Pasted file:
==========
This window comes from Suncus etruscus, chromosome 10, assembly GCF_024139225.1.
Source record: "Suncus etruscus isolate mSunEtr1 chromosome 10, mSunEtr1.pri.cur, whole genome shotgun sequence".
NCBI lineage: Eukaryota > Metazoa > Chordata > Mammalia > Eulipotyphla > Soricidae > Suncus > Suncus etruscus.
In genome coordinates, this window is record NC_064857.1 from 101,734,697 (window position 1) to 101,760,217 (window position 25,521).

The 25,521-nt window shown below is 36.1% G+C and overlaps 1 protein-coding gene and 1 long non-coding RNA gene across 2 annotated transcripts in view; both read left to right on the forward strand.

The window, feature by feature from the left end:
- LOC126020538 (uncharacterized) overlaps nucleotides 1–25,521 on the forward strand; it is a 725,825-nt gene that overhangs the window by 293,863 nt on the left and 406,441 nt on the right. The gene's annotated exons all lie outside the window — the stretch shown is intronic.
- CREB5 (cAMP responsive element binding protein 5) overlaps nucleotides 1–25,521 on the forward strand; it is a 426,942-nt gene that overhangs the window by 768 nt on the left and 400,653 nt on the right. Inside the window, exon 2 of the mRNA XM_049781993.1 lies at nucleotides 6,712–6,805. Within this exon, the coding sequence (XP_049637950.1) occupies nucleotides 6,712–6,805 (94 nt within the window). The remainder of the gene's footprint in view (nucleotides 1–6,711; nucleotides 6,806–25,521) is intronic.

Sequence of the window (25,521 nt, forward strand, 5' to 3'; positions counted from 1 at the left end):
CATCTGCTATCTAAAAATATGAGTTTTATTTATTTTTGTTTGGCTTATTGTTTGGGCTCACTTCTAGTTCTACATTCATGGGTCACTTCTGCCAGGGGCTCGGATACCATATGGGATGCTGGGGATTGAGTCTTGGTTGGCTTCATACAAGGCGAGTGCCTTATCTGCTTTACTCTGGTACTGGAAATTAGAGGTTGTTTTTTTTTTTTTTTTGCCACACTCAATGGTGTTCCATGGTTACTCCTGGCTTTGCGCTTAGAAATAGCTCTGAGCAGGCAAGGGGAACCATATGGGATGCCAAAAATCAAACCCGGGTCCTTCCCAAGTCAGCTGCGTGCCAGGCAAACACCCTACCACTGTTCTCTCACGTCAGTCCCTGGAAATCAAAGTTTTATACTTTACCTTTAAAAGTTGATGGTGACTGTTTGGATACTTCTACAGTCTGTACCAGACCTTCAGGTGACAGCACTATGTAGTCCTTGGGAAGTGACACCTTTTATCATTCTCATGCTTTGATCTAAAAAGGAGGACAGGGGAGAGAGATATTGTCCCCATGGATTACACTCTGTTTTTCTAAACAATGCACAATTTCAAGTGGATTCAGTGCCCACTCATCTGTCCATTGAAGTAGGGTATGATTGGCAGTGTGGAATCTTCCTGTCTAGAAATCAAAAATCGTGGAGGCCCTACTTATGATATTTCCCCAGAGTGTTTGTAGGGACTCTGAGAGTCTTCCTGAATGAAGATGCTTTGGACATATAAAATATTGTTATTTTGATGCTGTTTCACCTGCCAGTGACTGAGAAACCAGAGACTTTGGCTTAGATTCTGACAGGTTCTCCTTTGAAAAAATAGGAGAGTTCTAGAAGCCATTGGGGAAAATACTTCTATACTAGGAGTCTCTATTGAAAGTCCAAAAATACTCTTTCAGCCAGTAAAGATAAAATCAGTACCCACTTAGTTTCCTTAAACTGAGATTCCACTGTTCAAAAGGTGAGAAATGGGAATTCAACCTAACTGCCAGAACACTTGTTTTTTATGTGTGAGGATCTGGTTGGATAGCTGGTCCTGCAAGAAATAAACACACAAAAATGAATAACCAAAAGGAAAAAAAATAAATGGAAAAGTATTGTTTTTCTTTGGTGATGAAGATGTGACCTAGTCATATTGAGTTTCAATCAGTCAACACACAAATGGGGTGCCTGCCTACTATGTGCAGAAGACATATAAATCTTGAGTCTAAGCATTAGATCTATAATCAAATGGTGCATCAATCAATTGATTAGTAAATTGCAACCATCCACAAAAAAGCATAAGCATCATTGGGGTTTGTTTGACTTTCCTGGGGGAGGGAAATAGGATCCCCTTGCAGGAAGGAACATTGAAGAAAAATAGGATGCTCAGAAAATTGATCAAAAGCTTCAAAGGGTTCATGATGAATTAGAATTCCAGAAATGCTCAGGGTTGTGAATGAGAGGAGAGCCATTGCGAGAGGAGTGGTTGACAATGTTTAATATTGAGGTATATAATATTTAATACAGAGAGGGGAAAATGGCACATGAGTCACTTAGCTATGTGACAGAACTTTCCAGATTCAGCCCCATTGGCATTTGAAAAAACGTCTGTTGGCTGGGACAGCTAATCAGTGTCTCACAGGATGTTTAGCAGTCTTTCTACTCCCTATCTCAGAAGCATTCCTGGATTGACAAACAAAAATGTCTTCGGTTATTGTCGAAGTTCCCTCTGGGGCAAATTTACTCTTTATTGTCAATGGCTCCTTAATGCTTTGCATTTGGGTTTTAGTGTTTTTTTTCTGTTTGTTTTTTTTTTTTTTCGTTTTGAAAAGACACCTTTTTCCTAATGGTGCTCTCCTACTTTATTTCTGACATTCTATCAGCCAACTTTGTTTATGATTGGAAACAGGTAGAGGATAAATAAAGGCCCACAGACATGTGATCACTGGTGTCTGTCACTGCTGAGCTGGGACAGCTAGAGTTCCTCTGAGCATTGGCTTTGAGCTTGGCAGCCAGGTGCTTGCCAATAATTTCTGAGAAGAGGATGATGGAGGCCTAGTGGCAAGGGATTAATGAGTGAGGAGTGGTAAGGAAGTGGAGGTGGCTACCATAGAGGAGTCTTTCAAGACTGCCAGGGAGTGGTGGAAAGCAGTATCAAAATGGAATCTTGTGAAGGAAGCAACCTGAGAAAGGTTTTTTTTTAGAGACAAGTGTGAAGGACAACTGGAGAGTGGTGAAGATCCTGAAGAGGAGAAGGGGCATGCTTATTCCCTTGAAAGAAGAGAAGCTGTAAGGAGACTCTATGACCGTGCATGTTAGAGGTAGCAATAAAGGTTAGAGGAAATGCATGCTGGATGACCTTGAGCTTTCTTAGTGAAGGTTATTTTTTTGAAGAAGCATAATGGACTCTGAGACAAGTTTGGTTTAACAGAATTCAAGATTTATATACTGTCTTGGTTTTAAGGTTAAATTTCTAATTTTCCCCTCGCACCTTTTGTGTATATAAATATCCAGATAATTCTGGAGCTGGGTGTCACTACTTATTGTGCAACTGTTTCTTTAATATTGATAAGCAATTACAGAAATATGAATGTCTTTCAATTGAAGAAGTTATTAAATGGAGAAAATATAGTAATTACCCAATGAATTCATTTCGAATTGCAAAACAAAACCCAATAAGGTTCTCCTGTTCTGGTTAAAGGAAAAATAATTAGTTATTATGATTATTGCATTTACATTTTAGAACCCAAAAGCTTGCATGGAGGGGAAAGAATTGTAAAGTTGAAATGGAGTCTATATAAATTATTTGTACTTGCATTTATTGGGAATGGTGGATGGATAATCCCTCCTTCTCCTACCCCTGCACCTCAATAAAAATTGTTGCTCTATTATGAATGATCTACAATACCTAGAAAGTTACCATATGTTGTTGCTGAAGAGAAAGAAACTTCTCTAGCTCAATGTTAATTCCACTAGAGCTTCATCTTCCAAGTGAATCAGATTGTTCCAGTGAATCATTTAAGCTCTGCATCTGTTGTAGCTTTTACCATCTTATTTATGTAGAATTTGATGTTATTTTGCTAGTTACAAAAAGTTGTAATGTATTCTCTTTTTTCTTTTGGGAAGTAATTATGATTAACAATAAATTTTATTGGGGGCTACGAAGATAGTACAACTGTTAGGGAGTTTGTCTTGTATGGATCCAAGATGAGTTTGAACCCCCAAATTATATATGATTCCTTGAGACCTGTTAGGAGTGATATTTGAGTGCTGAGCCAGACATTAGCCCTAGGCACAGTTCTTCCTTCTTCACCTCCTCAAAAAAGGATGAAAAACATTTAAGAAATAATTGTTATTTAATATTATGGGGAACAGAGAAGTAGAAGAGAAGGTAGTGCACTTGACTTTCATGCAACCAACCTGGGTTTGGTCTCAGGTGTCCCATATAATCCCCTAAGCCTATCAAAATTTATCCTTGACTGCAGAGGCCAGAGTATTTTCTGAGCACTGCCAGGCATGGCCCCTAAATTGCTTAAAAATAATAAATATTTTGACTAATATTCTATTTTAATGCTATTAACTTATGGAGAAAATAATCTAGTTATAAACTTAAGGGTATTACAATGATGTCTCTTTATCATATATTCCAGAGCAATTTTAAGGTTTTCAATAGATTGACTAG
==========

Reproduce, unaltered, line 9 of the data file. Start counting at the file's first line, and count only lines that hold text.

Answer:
Sequence of the window (25,521 nt, forward strand, 5' to 3'; positions counted from 1 at the left end):